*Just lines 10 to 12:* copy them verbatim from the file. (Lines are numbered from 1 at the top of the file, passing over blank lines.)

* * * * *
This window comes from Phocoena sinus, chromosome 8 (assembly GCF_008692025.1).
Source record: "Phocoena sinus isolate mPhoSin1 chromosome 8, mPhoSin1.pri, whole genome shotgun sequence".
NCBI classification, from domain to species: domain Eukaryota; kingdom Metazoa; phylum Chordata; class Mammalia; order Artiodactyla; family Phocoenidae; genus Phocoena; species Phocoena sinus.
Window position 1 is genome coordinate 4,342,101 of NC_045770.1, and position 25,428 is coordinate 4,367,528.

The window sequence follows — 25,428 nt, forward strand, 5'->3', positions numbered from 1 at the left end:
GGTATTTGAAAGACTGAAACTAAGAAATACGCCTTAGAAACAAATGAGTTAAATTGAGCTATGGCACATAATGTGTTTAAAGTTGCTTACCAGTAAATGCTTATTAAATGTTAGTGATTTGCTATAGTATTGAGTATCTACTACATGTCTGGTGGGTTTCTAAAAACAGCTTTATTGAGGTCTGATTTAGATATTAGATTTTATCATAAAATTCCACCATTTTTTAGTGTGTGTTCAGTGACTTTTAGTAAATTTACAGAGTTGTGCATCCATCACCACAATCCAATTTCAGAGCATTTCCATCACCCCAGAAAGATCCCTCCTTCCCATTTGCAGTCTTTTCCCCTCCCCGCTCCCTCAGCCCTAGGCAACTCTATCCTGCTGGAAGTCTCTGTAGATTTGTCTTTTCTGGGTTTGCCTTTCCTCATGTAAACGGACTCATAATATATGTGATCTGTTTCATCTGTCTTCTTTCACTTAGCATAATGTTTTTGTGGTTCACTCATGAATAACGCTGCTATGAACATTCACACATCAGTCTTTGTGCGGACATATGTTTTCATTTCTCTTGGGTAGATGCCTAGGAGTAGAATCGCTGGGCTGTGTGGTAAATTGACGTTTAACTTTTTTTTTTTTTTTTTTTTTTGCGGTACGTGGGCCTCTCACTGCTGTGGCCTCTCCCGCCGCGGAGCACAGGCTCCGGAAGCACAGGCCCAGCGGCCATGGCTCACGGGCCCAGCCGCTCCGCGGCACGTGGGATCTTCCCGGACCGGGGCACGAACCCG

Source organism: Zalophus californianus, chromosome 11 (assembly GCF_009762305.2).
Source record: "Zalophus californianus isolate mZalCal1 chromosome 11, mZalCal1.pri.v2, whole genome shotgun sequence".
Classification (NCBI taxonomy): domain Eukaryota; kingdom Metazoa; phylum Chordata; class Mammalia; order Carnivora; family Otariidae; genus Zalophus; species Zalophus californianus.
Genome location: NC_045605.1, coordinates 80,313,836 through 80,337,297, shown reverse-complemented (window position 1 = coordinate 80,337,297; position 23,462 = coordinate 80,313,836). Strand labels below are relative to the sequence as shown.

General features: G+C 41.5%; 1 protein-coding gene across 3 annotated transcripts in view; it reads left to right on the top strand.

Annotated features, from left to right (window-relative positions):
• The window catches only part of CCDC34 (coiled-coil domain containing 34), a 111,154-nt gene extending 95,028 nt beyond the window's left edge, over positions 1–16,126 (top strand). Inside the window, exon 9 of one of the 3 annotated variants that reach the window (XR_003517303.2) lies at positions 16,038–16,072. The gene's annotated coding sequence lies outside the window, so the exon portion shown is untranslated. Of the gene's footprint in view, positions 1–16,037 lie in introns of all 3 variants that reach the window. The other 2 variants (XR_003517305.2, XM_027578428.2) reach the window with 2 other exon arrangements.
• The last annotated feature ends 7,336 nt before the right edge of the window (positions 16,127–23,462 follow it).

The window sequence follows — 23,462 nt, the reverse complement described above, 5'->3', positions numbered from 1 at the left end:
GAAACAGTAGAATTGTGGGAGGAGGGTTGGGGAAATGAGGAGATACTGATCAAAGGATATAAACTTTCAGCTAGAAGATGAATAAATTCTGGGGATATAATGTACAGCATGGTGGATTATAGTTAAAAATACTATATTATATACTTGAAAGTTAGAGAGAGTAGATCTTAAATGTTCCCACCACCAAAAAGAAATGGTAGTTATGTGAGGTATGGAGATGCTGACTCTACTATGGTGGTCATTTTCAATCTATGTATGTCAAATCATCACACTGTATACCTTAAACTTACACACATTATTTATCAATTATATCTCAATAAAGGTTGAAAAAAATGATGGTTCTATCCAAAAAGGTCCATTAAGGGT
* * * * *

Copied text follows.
Genome location: NC_045605.1, coordinates 80,313,836 through 80,337,297, shown reverse-complemented (window position 1 = coordinate 80,337,297; position 23,462 = coordinate 80,313,836). Strand labels below are relative to the sequence as shown.

General features: G+C 41.5%; 1 protein-coding gene across 3 annotated transcripts in view; it reads left to right on the top strand.

Annotated features, from left to right (window-relative positions):